Paramount Faces Lawsuit Over Top Gun Sequel

Paramount Faces Lawsuit Over Top Gun Sequel

Top Film Company Hit With Devastating New Lawsuit Over Top Gun Sequel

( – Top Gun: Maverick is raking in millions at the box office as movie fans rush to see Tom Cruise back in one of his most famous roles. Now, an Israeli family is suing to have the blockbuster pulled from theaters. Did Paramount Pictures base the movie on material they legally can’t use?

On June 6, the widow and son of Israeli journalist Ehud Yonay filed a lawsuit against Paramount in a Los Angeles federal court stating the original 1986 Top Gun movie was inspired by a 1983 article belonging to Yonay. The movie launched Cruise’s career, and rightfully mentioned Yonay in the credits. However, according to the lawsuit, in 2018, the Yonays reminded Paramount that the studio’s rights to the article would expire in January 2020 under US copyright law unless they renewed it — which it didn’t.

Now the Yonays say Paramount is in violation of Ehud Yonay’s copyright, and they’re asking for financial compensation plus an injunction to halt screenings or distribution of the movie. Meanwhile, Paramount says the movie began production in 2018, while the copyright was still valid.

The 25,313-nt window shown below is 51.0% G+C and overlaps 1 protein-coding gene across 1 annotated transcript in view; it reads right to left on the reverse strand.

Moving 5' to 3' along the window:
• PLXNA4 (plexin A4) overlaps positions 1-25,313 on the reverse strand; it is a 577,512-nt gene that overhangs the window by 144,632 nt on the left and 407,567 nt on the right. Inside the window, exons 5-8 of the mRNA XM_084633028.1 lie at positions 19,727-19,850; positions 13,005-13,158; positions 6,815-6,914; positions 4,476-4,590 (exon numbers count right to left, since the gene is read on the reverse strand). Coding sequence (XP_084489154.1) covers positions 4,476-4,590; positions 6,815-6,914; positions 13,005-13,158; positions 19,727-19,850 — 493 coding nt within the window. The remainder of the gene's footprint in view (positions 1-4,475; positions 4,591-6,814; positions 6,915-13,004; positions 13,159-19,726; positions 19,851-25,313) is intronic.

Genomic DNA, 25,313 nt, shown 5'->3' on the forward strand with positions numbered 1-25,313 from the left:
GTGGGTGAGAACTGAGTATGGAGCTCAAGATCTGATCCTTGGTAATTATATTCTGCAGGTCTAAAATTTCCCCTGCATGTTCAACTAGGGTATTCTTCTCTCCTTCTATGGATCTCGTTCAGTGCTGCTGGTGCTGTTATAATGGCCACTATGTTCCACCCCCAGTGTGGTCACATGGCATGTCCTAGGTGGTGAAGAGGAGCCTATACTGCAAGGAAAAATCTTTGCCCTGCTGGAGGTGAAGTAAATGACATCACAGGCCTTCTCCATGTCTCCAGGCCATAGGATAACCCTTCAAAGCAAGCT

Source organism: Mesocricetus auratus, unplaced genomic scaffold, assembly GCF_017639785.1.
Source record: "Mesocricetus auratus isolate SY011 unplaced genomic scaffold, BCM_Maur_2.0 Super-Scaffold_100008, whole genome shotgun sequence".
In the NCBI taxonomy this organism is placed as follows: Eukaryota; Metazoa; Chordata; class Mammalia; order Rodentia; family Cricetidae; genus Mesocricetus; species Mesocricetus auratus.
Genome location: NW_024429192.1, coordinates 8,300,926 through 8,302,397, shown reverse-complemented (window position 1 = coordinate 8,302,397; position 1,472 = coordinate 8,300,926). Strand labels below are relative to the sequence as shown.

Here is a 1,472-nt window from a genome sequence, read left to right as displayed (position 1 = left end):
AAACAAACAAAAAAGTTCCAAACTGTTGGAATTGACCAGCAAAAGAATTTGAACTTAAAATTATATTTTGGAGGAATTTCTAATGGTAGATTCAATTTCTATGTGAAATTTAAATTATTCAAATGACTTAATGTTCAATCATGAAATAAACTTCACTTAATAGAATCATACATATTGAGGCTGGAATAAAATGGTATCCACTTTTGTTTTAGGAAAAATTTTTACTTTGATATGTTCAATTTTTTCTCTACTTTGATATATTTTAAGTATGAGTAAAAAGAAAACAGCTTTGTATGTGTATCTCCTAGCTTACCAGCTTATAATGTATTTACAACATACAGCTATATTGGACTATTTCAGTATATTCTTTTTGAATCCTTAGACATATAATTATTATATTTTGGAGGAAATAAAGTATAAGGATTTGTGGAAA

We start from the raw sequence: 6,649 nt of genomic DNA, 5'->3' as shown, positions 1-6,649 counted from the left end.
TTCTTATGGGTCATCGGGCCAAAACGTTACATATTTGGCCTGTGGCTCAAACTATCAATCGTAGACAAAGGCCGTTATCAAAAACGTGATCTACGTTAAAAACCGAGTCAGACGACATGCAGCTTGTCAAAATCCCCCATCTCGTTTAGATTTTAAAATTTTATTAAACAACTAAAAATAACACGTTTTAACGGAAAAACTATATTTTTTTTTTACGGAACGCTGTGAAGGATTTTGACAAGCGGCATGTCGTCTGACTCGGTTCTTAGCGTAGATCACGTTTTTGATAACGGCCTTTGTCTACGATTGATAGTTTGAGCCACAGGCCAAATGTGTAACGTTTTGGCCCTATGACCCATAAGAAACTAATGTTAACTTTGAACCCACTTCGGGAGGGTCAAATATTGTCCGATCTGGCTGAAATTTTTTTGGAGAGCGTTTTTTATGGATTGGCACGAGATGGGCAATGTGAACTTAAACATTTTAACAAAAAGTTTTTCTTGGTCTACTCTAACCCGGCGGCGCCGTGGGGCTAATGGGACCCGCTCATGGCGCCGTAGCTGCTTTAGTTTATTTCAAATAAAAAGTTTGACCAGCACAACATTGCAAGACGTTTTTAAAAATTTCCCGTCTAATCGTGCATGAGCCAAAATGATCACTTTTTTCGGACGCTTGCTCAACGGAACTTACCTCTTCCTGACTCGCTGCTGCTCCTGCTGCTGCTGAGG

Copyright is legal protection for intellectual property such as writing, music or artworks. According to US law, the creator of a work has exclusive rights to make or sell copies or derivatives of it, and a movie like Top Gun: Maverick is a derivative of Yonay’s article about the Top Gun fighter school. Copyright holders can license their work to someone else, like a movie studio, but generally the license expires after a fixed amount of time. Paramount says it used Yonay’s work within the time frame; the Yonays say it didn’t. Now, a court will have to decide who’s right.

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